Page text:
A lot of people – myself included – spend a lot of time analyzing various stock market sectors looking for the next “big mover.” A great deal of research seems to back up the theory that if you “get the sector right” you can do very well in the stock market. This is because fundamental changes in a given industry tend to take a long time to play out. For example, if the Fed cuts interest rates it is not like bank stocks triple overnight. It takes awhile for the “cause” to “effect” changes in the fundamentals for individual companies. So if you can spot a trend in an industry group or sector you can often ride it for awhile. Still, it appears that some of this effort may not be necessary. More on that thought in a moment.
One key sector that gets a lot of attention is the “financial” sector. Most of us well remember 2008 when the financial sector almost ceased to be the financial sector anymore. Analysts spend a lot of time analyzing the factors that affect these important companies and the likely impact for their stocks. Here’s a tip guys – I think you might be over thinking it a bit. And I have a good objective perspective on this because Lord knows I’ve ever been accused of over thinking anything.
Financials by the Day of Month
OK, here I go again with the “seasonal stuff.” Hey, it’s what I do OK. For our “proxy” we will use Fidelity Select Financials sector fund (ticker FIDSX). Let’s assume that we hold this fund only six trading days per month:
-The last four days of each month
-The first two days of the next month
So we are talking about buying and holding during a contiguous six day period starting at the close on the fifth to last trading day of each month and lasting through the close of the second trading day of the second month and then switching to cash until the next six day period comes around.
Heretofore we will refer to the favorable six days of the month period as “The System” (catchy, huh?) and the rest of the time as “Non System Days.”
So is this a viable strategy? As a writer I would just as soon describe it all in 1,000 eloquent words. However, in order to adhere to the norms of decent society I will simply use a picture instead. Figure 1 displays the growth of $1,000 invested in FIDSX both during the 6 day period each month and excluding the six day period each month, since September 30, 1988. The results are “interesting.”
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Figure 1 – Growth of $1,000 invested in FIDSX using The System (blue line) versus growth of $1,000 invested in FIDSX during all Non System Days (red line); 9/30/88-Present
For the record, since 9/30/1988:
-$1,000 invested in FIDSX only during the six-day seasonally favorable period each month grew to $24,088, or +2,309%.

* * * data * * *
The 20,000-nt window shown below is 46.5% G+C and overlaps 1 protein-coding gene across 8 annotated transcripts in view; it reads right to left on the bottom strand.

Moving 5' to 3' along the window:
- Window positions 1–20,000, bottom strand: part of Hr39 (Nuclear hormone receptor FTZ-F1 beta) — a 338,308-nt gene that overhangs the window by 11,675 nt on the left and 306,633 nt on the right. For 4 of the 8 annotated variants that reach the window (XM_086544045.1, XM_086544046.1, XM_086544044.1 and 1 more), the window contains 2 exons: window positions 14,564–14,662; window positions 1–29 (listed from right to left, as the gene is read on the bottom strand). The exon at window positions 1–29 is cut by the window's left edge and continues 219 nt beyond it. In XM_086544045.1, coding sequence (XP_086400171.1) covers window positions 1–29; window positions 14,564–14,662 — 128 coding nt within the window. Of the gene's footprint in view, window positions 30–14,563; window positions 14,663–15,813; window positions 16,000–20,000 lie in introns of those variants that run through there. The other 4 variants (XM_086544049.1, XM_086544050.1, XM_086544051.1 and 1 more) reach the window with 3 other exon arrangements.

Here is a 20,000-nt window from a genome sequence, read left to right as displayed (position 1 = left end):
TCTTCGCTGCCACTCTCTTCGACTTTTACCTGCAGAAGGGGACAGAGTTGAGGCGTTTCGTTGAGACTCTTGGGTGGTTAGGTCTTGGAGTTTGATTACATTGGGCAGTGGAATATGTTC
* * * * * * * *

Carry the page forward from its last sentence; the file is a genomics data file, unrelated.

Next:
-$1,000 invested in FIDSX only during all other trading days shrank to $374, or -63%.
Anyone notice a difference?
Looking at Rolling 5-Year Periods
Now let’s compare the five year rolling rate of return for The System versus Non System Days. Figure 2 displays the following calculation:
-Each day the five year return for The System is subtracted from the five year return for Non System Days.
A positive number means the System outperformed over the previous five years and a negative number means The System underperformed over the previous five years.
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Figure 2 – 5-Year % return for The System minus 5-Year % return for Non System Days (1993-Present)
As you can see in Figure 2, except for a period of time during the 1990’s and the Great Bull Market of those years, The System has routinely outperformed non System Days. In fact, The System outperformed Non System Days 85% of the time on a rolling five year basis.
2007 to Present
The growth of equity for Non System Days peaked in May of 2007. Since that time the difference in the performance of System versus Non System days has only grown wider. The growth of $1,000 invested in FIDSX using The System versus Non System Days since May 2007 appears in Figure 3.
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Figure 3 – Growth of $1,000 invested in FIDSX using The System (blue line) versus growth of $1,000 invested in FIDSX during all non System Days (5/22/2007-Present)
For the record, since 5/22/2007:
-$1,000 invested in FIDSX only during the six-day seasonally favorable period each month gained +83%.
-$1,000 invested in FIDSX only during all other trading days lost -73%.
Actually Using this Knowledge
Ironically the one thing you cannot do is use FIDSX to emulate this strategy. This is because Fidelity imposes some fairly strict switching restrictions. However, in its place investors can either use the ETF ticker XLF or Profunds ticker FNPIX or Rydex ticker RYFIX.
So are financial stocks destined to rise every month during our “mystical” seasonally favorable period? If only. Will The System continue to outperform Non System Days ad infinitum into the future? It beats me. Nevertheless, are the differences in performance fairly compelling?
I’ll let you draw your own conclusions.
Jay Kaeppel – Optionetics